• 294. Pattison, A.M., Blomain, E.S., Wang, F., Crissey, M.A.S., Kraft, C.L., Merlino, D.J., Snook, A.E., Lynch, J.P., and Waldman, S.A. (2016) Intestinal enteroids model GUCY2C-dependent secretion induced by heat-stable enterotoxins. Infect. Immun. 84:3083-3091.
  • 295. Waldman, S.A. and Atta-Ur-Rahman (2016) Ferid Murad at 80: A legacy of Science, Medicine, and Mentorship. Curr. Med. Chem. 23:2556-2558.
  • 296. Waldman, S.A. and Terzic, A. (2016) Managing innovation to maximize value along the discovery-translation-application continuum. Clin. Pharm. Therap. 10:8-12.
  • 297. Pattison, A.M., Abraham, T.S., Merlino, D.J., Lin, J.E., Saw, T.A., Snook, A.E., and Waldman, S.A. (2016) Targeting guanylate cyclase C in colorectal cancer: where are we now? Drugs Future 22:8070-8077.
  • 298. Magee, M.S., Marszalowicz, G.P., Li, P., Waldman, S.A. and Snook, A.E. (2016) GUCY2C-directed CAR-T cells oppose colorectal cancer metastases without autoimmunity. Oncoimmunology 5:e1227897.
  • 299. Snook, A.E., Baybutt, T.R., Hyslop, T., and Waldman, S.A. (2016) Preclinical evaluation of a replication-deficient recombinant adenovirus serotype 5 vaccine expressing guanylate cyclase C and the PADRE epitope. Human Gene Ther Methods. 27:238-250.
  • 300. Jozef Bartunek, Andre Terzic, Beth Davison, Gerasimos Filippatos, Slavica Radovanovic, Branko Beleslin, Bela Merkely, Piotr Musialek, Wojciech Wojakowski, Peter Andreka, Ivan Horvath, Amos Katz, Dariouch Dolatabadi, Badih El Nakadi, Aleksandra Arandjelovic, Istvan Edes, Petar Seferovic, Slobodan Obradovic, Marc Vanderheyden, Nikola Jagic, Ivo Petrov, Shaul Atar, Majdi Halabi, Valeri Gelev, Michael Shochat, Jaroslaw Kasprzak, Ricardo Sanz Ruiz, Guy R. Heyndrickx, Noémi Nyolczas, Victor Legrand, Antoine Guédès, Alex Heyse, Tiziano Mocetti, Fernando Fernandez-Aviles, Pilar Jimenez-Quevedo, Antoni Bayes Genis, Flavio Ribichini, Marcin Gruchala, Scott A. Waldman, John R. Teerlinck, Bernard J. Gersh, Thomas J. Povsic, Timothy D. Henry, Marco Metra, Roger Hajjar, Michael Tendera, Atta Behfar, Bertrand Alexandre, Aymeric Seron, Wendy Gattis Stough, Warren Sherman, Gad Cotter, William Wijns, for the CHART program. (2016) Cardiopoietic cell therapy for advanced ischemic heart failure: Results at 39-weeks of the prospective, randomized, double-blind, sham-controlled CHART-1 clinical trial. Eur. Heart J. 38:648-660.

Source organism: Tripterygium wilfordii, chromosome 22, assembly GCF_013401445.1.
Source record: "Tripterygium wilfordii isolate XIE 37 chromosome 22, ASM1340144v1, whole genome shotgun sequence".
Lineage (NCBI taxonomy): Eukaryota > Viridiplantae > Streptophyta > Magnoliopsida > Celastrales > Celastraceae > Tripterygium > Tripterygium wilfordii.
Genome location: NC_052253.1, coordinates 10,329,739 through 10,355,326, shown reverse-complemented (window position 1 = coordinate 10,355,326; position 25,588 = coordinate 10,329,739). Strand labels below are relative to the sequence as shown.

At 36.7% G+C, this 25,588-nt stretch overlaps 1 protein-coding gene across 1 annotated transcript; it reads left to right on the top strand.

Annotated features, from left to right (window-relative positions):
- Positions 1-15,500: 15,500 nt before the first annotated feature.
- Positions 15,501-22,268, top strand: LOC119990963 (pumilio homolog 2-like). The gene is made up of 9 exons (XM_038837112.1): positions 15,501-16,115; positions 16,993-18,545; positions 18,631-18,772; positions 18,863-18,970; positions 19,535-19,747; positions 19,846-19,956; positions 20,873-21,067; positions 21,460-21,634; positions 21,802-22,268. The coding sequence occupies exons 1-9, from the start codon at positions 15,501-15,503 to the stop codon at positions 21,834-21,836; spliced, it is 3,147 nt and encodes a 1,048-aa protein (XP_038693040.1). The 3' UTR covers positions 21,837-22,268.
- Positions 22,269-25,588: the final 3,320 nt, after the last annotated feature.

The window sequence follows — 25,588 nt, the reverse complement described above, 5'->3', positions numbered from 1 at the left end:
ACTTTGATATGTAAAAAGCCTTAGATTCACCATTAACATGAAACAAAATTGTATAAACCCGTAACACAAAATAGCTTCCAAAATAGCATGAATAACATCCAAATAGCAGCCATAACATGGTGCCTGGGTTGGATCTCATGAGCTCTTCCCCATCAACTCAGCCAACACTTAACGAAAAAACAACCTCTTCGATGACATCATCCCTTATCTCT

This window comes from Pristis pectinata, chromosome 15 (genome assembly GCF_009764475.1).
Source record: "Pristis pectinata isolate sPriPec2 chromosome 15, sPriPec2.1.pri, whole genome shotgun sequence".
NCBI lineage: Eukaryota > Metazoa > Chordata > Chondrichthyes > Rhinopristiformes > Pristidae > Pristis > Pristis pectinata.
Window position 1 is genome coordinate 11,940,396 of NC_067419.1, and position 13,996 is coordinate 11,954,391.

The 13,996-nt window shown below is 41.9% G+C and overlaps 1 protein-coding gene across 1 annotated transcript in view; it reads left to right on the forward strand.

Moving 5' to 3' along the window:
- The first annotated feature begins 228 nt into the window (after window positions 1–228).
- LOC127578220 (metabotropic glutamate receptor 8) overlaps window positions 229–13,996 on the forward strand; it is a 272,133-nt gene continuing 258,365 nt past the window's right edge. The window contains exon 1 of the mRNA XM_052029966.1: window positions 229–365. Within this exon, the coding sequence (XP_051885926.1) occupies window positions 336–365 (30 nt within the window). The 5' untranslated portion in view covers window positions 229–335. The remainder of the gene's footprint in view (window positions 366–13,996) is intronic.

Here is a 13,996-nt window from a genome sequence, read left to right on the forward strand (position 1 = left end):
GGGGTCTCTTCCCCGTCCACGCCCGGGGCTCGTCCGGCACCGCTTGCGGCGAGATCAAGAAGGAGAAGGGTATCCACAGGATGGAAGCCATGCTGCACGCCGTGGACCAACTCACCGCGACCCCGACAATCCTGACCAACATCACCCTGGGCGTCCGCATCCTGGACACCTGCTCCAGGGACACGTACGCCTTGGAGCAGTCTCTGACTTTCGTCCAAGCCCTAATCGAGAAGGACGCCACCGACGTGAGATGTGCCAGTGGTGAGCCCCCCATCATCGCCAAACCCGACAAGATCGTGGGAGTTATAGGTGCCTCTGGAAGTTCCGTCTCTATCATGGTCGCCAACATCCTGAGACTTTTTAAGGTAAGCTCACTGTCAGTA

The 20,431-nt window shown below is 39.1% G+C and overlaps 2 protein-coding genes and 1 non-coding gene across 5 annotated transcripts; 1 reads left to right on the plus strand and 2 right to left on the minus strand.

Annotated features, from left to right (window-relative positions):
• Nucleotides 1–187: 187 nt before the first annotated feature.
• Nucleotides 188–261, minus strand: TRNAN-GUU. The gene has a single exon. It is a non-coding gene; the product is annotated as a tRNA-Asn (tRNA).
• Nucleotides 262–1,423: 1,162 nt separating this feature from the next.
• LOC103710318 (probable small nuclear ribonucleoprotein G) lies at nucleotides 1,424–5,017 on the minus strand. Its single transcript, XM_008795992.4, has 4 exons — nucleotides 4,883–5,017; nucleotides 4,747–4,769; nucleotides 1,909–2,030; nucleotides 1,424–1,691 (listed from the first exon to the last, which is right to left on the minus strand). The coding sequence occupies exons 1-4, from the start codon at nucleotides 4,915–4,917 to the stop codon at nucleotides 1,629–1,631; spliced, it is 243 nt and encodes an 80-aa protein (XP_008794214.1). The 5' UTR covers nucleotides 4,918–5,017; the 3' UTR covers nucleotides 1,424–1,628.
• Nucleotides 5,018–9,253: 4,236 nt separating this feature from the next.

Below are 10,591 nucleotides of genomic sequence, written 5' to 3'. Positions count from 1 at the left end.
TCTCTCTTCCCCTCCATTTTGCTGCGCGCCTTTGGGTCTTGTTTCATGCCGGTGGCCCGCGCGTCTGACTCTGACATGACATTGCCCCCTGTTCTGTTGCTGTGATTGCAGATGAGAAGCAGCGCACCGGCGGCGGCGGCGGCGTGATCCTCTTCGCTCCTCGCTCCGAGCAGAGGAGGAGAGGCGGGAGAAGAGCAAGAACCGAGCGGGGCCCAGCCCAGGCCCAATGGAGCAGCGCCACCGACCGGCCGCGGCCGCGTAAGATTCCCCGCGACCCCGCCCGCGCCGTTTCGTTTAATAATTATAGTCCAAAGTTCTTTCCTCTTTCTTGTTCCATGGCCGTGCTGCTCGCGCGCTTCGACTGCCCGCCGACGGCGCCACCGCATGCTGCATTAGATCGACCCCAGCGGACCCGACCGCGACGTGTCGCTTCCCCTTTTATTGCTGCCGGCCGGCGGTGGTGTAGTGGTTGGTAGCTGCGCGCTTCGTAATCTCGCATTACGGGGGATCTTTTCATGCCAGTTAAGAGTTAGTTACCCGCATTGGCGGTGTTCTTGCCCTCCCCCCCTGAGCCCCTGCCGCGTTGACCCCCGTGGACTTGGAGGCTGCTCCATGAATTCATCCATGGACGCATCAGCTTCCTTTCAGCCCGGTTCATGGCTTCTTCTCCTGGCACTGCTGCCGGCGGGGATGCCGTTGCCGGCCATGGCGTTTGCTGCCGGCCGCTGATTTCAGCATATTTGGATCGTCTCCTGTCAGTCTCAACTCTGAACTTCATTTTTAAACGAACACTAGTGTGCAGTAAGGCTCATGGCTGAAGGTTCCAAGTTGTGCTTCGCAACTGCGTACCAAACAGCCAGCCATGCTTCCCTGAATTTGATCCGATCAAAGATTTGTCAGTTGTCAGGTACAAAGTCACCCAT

• 301. Waldman, S.A. and Terzic, A. (2017) Clinical Pharmacology & Therapeutics: Past, Present, and Future. Clin. Pharm. Ther. 101:300-303.
  • 302. Aka, A., Rappaport, J., Pattisson, A., Snook, A., and Waldman, SA. (2017) Guanylate cyclase C as a target for prevention, detection, and therapy in colorectal cancer. Expert Rev. Clin. Pharmacol. 10:549-557.